This is the SBBN entry for The What A Character! Blogathon, hosted by Once Upon a Screen, Outspoken & Freckled, and today’s host Paula at Paula’s Cinema Club. There are a ton of terrific articles spanning the three-day ‘thon, so please check them all out! ***   It’s difficult to imagine a more steadfast, hardworking, solid character actor than Regis Toomey. Cast as a policeman in more films than most actors in the Golden Age of Hollywood could list on their entire resume, Toomey worked in Hollywood and on the small screen for five decades, and had one of the most recognizable faces in the business, even if most people never knew his name. Regis Toomey was born in Pittsburgh, Pennsylvania, in the neighborhood of Lawrenceville, in 1898. As a teen, he attended the University of Pittsburgh, pursuing a degree in history and philosophy with an eye toward a law degree, but ultimately pursued a degree in theater. He graduated from Pitt in 1921 and then enrolled in Carnegie Tech’s theater department; in Mary Ellen Stelling’s semi-fictitious memoir A Place to Call Home, she claims Regis, a family friend, “put himself through Carnegie Tech by moonlighting as a traveling salesman.” Given his father was a lawyer and the Toomey family included as their friends at least one sitting U.S. Supreme Court justice, it’s unlikely he needed to moonlight at any job at all. After graduating, he had a successful run on stage in musical comedies. Several sources claim he made … Continue reading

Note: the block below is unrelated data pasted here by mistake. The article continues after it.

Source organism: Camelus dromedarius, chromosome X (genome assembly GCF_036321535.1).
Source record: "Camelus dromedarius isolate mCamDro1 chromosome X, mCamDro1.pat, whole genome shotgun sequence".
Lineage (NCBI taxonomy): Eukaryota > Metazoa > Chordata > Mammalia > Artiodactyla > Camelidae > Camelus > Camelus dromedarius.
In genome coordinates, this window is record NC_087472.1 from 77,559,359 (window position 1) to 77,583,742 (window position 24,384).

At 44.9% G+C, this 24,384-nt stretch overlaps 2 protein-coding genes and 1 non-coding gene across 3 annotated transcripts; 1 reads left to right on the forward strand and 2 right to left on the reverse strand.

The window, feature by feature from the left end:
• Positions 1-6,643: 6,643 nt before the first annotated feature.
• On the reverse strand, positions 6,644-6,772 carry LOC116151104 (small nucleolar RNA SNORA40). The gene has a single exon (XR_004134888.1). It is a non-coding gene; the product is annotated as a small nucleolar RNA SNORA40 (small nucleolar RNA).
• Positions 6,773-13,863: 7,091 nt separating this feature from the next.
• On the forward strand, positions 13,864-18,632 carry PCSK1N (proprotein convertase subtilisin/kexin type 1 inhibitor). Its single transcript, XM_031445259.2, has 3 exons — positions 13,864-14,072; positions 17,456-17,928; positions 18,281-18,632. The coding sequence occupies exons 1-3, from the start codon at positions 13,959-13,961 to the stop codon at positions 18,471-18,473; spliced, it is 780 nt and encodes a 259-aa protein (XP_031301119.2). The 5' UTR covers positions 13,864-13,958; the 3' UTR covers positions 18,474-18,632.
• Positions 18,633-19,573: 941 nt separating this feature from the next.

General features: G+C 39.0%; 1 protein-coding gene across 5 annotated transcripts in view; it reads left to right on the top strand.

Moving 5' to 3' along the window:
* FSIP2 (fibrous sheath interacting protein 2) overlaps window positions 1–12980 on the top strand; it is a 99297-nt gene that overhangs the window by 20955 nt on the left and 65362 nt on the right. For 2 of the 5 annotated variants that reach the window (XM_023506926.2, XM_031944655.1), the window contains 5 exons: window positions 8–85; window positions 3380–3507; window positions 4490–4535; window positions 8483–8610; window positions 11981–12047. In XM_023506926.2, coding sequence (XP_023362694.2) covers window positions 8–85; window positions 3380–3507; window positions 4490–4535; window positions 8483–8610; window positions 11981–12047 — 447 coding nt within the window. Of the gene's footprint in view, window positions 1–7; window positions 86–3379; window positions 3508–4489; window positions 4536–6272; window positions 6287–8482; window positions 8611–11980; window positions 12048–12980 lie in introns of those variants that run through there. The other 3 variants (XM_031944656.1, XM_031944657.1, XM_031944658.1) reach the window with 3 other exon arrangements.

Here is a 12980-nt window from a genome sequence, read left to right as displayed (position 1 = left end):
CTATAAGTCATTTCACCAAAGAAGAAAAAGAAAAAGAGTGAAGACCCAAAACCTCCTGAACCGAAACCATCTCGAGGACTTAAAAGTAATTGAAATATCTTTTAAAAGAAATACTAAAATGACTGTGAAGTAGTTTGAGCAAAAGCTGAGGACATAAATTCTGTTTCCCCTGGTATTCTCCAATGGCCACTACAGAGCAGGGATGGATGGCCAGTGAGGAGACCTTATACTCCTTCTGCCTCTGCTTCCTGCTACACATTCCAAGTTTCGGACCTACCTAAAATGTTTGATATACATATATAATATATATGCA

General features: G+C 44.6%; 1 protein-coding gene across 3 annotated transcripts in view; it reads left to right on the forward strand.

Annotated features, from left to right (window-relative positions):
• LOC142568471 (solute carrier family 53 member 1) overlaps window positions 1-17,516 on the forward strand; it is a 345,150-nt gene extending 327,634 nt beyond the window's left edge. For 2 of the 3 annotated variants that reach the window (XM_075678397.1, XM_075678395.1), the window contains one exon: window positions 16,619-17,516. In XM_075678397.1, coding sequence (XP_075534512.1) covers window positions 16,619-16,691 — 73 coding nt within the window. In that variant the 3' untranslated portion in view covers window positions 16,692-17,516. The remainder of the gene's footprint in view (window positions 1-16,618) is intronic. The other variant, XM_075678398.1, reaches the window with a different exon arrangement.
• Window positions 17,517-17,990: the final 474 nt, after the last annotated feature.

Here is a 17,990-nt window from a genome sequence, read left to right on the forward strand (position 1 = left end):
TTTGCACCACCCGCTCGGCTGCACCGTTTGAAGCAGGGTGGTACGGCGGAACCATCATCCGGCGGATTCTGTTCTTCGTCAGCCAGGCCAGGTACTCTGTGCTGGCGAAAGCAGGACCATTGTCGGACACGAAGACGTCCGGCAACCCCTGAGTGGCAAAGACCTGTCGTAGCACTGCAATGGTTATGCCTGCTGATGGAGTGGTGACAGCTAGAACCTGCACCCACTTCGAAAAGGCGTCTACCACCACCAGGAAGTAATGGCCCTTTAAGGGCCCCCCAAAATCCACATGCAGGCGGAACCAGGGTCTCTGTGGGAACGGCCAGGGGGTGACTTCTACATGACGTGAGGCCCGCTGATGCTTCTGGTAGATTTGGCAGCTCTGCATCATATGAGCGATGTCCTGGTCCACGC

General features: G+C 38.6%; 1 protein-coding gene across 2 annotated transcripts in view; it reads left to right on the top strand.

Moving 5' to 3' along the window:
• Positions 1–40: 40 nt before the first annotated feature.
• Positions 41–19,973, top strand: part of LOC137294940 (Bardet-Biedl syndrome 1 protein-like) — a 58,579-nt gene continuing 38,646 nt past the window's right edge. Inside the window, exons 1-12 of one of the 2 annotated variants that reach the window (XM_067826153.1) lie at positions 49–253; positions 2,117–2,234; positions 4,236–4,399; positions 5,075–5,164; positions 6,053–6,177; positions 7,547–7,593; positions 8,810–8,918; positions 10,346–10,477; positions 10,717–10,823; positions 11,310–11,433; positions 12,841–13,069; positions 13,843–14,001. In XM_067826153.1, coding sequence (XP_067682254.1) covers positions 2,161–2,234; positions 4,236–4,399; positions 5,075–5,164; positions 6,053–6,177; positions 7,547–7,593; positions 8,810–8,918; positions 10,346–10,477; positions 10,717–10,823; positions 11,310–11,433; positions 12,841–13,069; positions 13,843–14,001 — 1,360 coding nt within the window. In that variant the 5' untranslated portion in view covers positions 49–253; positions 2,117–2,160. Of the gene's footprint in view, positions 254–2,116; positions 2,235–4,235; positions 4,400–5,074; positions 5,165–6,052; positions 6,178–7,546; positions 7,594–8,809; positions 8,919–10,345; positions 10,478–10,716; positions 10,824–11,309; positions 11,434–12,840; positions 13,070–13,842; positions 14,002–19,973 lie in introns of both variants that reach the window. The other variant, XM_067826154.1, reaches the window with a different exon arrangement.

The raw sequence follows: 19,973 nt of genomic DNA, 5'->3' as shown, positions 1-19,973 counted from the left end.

Happy Birthday, Marie!

Marie Prevost as Scheherazade Alberto Vargas, 1921